“Not in a Month Without an ‘R’ in its Name”: An Historical Overview of 20th Century Seafood Regulation With a Glimpse of the Challenges at the Beginning of the 21st
Grooms, Daniel J.
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Citation“Not in a Month Without an ‘R’ in its Name”: An Historical Overview of 20th Century Seafood Regulation With a Glimpse of the Challenges at the Beginning of the 21st (2002 Third Year Paper)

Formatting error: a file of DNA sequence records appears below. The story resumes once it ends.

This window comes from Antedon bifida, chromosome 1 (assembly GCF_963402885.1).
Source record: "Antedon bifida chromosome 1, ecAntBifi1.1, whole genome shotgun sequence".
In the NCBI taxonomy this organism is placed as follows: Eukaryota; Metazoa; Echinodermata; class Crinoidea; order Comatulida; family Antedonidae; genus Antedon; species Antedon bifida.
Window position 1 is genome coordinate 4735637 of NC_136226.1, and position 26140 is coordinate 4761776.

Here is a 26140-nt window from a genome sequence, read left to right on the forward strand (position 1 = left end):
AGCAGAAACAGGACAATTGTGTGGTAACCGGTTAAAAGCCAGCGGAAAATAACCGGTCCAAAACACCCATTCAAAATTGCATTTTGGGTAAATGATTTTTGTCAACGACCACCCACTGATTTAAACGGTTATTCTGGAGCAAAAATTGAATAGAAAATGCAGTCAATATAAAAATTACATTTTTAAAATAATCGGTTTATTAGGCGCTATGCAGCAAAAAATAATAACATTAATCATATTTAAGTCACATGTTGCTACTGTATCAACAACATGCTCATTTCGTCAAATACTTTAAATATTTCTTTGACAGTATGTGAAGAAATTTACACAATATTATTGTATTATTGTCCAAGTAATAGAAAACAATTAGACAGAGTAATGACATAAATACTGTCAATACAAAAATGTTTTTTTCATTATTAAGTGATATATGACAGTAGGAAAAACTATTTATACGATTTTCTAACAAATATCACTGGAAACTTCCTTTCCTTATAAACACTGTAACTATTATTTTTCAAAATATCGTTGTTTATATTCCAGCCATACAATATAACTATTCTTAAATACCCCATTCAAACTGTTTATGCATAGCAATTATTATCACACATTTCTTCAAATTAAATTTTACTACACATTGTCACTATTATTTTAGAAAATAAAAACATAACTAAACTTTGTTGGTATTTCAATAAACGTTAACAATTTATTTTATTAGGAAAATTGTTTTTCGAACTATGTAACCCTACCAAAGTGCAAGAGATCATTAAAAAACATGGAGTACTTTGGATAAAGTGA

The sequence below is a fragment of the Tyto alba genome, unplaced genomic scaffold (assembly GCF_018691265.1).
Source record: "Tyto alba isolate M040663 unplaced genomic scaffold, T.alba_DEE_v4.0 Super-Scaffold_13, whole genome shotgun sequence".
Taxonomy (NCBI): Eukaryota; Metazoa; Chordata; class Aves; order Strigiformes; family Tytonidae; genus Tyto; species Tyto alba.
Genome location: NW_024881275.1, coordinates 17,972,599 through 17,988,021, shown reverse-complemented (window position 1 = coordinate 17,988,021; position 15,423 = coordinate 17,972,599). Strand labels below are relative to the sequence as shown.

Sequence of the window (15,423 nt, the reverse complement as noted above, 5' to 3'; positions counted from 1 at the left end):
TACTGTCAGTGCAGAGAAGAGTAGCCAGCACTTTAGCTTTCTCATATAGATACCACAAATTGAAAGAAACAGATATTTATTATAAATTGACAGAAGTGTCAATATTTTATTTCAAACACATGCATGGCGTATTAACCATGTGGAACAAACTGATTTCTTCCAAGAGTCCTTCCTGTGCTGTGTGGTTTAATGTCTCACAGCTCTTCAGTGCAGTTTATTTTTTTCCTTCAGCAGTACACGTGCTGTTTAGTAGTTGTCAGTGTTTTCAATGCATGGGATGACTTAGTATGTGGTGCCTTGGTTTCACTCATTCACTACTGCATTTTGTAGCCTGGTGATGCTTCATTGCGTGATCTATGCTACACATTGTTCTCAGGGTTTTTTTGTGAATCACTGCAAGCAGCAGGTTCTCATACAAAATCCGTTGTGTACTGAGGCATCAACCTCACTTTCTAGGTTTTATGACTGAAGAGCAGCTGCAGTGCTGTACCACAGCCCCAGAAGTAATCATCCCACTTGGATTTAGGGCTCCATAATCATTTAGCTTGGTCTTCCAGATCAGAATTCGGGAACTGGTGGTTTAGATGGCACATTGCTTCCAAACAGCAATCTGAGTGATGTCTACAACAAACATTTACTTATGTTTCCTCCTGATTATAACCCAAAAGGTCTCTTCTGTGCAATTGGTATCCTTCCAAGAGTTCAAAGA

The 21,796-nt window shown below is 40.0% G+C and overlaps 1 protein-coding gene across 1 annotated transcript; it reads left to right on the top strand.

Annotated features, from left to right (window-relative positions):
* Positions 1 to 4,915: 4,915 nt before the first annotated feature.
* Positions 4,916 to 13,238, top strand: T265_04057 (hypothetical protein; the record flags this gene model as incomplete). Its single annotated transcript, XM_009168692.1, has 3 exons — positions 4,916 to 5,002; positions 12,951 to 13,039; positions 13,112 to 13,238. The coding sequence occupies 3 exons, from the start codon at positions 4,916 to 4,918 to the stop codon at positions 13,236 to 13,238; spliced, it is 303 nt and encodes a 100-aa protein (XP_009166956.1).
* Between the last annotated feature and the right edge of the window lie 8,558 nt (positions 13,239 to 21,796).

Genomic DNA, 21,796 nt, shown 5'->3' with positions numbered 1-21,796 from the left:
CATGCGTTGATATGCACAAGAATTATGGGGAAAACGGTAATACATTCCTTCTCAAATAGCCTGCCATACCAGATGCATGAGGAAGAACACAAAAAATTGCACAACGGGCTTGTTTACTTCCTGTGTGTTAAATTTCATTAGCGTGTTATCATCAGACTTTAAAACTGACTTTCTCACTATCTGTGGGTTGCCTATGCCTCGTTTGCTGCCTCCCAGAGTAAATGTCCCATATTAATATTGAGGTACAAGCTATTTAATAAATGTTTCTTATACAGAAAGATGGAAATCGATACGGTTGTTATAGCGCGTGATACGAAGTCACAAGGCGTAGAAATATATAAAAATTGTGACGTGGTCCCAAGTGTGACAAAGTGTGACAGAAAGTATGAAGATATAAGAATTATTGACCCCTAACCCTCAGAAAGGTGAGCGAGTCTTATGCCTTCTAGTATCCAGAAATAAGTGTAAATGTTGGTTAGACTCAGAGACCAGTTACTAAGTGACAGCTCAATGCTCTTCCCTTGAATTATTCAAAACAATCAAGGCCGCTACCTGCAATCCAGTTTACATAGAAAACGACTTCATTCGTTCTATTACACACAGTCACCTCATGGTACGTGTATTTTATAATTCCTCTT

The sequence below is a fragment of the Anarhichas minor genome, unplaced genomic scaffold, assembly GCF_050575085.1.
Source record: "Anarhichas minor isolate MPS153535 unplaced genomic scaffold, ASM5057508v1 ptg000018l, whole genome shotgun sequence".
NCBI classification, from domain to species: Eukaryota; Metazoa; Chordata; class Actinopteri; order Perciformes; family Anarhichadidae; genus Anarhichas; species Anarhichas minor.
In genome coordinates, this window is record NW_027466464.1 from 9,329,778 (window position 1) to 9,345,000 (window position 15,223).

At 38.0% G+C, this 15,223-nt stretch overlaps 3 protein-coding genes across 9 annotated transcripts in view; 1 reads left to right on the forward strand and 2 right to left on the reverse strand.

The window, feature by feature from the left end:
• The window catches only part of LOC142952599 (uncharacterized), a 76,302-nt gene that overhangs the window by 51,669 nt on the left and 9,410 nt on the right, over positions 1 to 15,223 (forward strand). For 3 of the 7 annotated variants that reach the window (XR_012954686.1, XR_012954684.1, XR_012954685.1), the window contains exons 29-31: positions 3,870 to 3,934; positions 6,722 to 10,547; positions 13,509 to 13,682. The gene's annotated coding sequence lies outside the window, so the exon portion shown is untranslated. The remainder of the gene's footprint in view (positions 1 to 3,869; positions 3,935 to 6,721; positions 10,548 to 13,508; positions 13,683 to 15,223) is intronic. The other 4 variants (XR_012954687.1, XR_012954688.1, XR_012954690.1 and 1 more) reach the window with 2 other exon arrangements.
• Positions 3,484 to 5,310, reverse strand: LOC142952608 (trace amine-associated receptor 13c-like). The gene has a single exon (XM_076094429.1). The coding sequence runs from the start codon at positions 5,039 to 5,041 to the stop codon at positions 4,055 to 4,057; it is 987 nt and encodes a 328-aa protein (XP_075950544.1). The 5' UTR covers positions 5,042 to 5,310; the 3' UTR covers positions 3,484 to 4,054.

AbstractPart I of this article introduces the American seafood and shellfish industry and provides some background data on the composition of the market as well as consumption patterns in the United States. Consideration is given not only to the domestic commercial supply, but also to a significant import segment of the market as well as recreational fishing and harvesting. Part II addresses the various risks to seafood and shellfish consumers. Again, though risks across the entire industry are addressed, particular attention is given to those risks specific to the shellfish industry. The risks discussed range from those inherent to different types of seafood to health hazards of purely human origin. Both the level of threat and the seriousness of these different health hazards are presented and analyzed. Current means of risk identification and reduction are examined briefly throughout this section. Part III begins a more specific examination of past attempts at health and safety regulation of the shellfish industry. This portion of the article provides the historical context of current shellfish safety programs while documenting the development and ultimate demise of previous attempts at industry regulation. The section begins with the creation of the National Shellfish Sanitation Program (NSSP) in 1925 and continues through its merger into the International Shellfish Sanitation Conference in 1998. Along the way, several safety issues are introduced that continue to present serious challenges to present efforts to regulate the seafood and shellfish industries. Part IV addresses the existing regulatory regime in the seafood and shellfish industries. While particular attention is given to the HACCP program instituted by the Food and Drug Administration, other existing programs such as that run by the National Marine Fisheries Service under the National Oceanic and Atmospheric Administration are also addressed. The current status and vitality of the National Shellfish Sanitation Program, now over 75 years old, is also considered. In Part V, recent criticisms of the existing regulatory regime are addressed. Inadequacies of the current system are discussed along with potential overlap and duplication among the various programs in existence. The primary focus of this portion of the article is directed toward the recent reports issued by the General Accounting Office in January and July 2001. The article concludes in Part VI with a prospective consideration of the safety issues facing the seafood and shellfish industry. The General Accounting Office recommendations are considered in light of the historical basis for the current system. Possible alternative approaches to providing for the safety of seafood and shellfish consumers are discussed, and finally, the article ends with a brief consideration of some recurring themes within health and safety regulation in the seafood and shellfish industries.
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